For existing GSM operators, it is a simple but costly migration path to UMTS: most of the rest of their infrastructures may remain the same, but the cost of obtaining new spectrum licenses and overlaying UMTS at existing towers can still be prohibitively expensive.
A major difference of UMTS compared to GSM is the air interface forming Generic Radio Access Network (GRAN). It can be connected to various backbone networks like the Internet, ISDN, GSM or to a UMTS network. GRAN includes the three lowest layers of OSI model. The network layer (OSI 3) protocols form the Radio Resource Management protocol (RRM). They manage the bearer channels between the mobile terminals and the fixed network including the handovers.
Over 120 licenses have already been awarded to operators worldwide, specifying W-CDMA radio access technology that builds on GSM. With the technology still emerging, politicians hurriedly set up license auctions, which funneled billions of dollars in license fees into cash starved public budgets. In Germany alone, license holders paid a total 50.8 billion euros. As the technology is still immature, revenue from these licenses will only start to trickle in 2004.
The UMTS spectrum allocated by ITU is already used in the USA. The 1900 MHz range is used for 2G (PCS) services, and 2100 MHz range is used by the military. FCC is trying to free up the 2100 MHz range for 3G services, though it will still mean UMTS in the USA will have to share some spectrums with existing 2G services in the 1900 MHz band. 2G GSM services in most of the rest of the world uses the 900 MHz and 1800 MHz bands and hence do not share any spectrum with planned UMTS services.
Until the FCC allocates new spectrum specifically for 3G, there will be no firm answer to what frequencies UMTS will operate on in the United States. Currently, AT&T Wireless has committed to provide UMTS services in the United States by the end of 2004 strictly using the existing 1900 MHz spectrum allocated for 2G PCS services.
Interoperatibility and global roaming
At the air interface level, UMTS itself is incompatible with GSM. Though all UMTS phones sold today (as of 2004) are UMTS/GSM dual-mode phones, hence they can also make and receive calls on regular GSM networks. If a UMTS customer travels to an area without UMTS coverage, a UMTS phone will automatically switch to GSM (roaming charges may apply). If the customer travels outside of UMTS coverage during a call, the call will be transparently handed off to available GSM coverage.
Regular GSM phones cannot be used on the UMTS networks.
Japan Telecom (now Vodafone Japan) has a 3G network called J-Phone, it uses W-CDMA technology and is compatible with UMTS. This make UMTS the first truly global wireless standard. The current global wireless standard, GSM, is available everywhere in the world except Japan.
NTT DoCoMo's 3G network, FOMA, uses W-CDMA as well, but it's incomaptible with UMTS. However, NTT Docomo has a 20% interest in 3UK and 18% interest in AT&T Wireless. These foreign interests serve as test-bed for their future global roaming solutions. (as of March 2004)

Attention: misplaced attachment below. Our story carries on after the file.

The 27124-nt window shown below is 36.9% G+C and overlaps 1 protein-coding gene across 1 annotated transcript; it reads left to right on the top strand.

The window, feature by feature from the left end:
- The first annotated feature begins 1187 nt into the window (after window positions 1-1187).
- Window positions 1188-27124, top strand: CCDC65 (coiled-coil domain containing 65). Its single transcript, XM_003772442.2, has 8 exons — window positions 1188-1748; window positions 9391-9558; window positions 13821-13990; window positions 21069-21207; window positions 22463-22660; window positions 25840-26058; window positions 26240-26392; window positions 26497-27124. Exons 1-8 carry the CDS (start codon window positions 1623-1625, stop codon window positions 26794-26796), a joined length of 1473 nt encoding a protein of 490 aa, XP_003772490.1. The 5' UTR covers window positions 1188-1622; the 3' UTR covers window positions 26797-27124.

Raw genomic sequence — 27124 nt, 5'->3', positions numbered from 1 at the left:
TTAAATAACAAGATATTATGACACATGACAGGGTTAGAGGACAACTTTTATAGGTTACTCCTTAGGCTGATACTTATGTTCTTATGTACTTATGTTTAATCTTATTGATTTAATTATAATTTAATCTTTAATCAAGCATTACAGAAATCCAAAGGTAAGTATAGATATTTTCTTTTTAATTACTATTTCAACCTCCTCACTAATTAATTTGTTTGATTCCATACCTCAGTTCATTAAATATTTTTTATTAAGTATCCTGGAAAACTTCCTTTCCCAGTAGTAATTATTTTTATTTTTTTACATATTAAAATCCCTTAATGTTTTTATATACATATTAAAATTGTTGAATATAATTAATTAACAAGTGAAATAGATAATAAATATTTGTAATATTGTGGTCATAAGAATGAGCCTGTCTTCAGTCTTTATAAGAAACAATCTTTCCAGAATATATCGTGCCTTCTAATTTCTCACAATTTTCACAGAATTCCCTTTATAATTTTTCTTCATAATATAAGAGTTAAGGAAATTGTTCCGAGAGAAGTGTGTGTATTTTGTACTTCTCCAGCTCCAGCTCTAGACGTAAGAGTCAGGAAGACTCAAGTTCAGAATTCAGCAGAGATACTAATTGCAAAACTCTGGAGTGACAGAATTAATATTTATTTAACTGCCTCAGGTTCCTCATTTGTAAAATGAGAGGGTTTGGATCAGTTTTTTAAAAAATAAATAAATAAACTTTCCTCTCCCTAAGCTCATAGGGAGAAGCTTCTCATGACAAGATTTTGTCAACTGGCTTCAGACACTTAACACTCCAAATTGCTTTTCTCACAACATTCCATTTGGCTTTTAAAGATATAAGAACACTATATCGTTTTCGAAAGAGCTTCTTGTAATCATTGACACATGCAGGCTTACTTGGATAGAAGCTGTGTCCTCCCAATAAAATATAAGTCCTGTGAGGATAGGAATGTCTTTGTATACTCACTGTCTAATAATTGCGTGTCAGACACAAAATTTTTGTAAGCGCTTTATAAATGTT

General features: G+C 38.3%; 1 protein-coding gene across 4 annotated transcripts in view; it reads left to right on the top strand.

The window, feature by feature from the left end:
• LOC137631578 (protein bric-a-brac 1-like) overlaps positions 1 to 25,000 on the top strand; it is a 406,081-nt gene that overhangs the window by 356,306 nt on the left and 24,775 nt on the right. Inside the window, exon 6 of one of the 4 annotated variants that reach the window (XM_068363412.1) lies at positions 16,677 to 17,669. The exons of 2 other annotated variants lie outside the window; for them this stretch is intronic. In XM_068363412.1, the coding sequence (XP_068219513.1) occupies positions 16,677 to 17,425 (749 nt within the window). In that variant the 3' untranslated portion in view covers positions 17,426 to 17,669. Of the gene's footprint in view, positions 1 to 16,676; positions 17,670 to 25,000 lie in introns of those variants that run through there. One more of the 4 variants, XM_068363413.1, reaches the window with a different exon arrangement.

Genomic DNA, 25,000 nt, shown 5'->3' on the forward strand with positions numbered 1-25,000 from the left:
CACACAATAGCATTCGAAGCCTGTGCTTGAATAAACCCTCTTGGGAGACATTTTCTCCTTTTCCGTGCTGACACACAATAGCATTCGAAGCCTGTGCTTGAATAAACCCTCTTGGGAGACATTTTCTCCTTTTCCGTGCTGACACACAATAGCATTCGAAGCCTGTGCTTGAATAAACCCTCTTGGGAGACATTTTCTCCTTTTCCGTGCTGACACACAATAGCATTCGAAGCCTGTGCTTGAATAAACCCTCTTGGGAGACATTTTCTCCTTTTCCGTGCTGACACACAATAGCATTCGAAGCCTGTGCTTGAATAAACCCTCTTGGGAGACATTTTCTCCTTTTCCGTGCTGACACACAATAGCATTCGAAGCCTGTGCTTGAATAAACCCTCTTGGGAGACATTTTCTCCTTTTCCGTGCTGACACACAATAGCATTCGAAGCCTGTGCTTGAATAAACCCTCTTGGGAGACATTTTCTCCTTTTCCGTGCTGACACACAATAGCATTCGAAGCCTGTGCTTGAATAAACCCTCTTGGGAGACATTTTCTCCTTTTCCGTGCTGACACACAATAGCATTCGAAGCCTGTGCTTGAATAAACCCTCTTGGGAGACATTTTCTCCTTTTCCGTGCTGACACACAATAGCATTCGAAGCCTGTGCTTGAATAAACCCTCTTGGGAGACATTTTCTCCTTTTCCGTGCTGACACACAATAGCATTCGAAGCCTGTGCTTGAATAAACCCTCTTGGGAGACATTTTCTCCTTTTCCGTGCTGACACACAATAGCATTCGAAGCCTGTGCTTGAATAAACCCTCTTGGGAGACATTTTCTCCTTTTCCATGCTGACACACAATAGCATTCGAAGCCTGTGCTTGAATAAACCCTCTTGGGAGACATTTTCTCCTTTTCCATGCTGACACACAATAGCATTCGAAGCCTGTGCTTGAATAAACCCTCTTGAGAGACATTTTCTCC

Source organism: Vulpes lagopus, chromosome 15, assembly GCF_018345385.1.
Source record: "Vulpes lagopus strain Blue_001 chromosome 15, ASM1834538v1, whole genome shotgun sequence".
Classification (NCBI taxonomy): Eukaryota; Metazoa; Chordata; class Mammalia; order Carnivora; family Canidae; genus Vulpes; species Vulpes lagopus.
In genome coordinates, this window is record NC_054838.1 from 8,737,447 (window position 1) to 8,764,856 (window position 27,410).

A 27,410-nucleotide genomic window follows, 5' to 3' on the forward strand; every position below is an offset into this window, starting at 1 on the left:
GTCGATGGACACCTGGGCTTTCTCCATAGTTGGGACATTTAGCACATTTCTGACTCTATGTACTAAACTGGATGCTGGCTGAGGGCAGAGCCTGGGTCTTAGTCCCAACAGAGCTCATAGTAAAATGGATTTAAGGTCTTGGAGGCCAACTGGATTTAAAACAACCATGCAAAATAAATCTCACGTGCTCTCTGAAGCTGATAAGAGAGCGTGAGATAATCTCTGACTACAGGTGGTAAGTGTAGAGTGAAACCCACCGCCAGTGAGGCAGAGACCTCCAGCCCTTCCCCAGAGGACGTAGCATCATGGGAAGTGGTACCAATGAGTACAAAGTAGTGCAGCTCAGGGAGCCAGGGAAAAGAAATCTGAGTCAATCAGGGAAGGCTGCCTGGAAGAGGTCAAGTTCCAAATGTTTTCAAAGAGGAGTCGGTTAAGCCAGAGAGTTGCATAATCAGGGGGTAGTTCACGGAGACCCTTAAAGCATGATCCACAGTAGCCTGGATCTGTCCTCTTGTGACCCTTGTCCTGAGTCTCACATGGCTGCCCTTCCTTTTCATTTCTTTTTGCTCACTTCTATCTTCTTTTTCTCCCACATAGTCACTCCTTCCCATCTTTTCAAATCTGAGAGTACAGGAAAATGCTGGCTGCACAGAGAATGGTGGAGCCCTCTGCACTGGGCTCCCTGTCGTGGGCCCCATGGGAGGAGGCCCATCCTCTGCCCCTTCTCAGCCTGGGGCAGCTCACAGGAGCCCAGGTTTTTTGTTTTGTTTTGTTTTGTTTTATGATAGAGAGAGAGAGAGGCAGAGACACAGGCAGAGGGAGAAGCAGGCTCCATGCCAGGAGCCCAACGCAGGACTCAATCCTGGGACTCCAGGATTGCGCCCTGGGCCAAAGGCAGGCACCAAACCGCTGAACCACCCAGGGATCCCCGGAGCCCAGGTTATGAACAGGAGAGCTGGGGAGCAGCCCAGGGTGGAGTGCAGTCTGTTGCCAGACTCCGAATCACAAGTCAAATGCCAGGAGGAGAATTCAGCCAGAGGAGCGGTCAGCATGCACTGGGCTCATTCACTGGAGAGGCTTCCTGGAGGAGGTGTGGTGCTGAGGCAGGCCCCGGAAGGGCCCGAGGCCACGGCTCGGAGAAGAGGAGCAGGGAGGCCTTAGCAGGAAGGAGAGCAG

All UMTS/GSM dual-mode phones should accept existing GSM SIM cards. You can possibly roam on UMTS networks using GSM SIM cards (as in the case of how an existing GSM customer may roam on J-Phone's network in Japan).
In the United States, UMTS will initially offered (by AT&T Wireless) on the 1900 MHz spectrum only, due to exisiting limitation of spectrum allocated in the United States. UMTS phones designated for the US will be unlikely to be operatible overseas and vice versa, mirrors the current situation of GSM phones and GSM networks in the US use different frequencies from those used in the rest of the world. However, the FCC has made reasonable promises to free up additional spectrum in the 2100 MHz band, and most UMTS licensees seem to consider ubiquituous, transparent global roaming an important issue. The possibility of ubiquituous, transparent UMTS global roaming remains to be seen. (as of May 2004)
Other competing standards
There are other competing 3G standards, such as CDMA2000 and proprietary systems including iBurst from Arraycom, Flarion and wCDMA-TDD (IPWireless).
Most existing GSM operators take a wait-and-see approach to UMTS, due to the prohibitively high cost of obtaining new frequency spectrums and new equipments. So currently UMTS deployment is led by upstart 3, who does not have any existing GSM deployments.
Many GSM operators in the USA seem to have accepted EDGE as a temporary 3G solution. AT&T Wireless launched EDGE nationwide in 2003, Cingular launched EDGE in limited markets, and T-Mobile USA plans to provide EDGE nationwide in the near future. The benefit of EDGE is that it leverages existing GSM spectrums and is compatible with existing GSM handsets. EDGE provides a short-term upgrade path for GSM operators and directly competes with CDMA2000.
Last update: October 21, 2009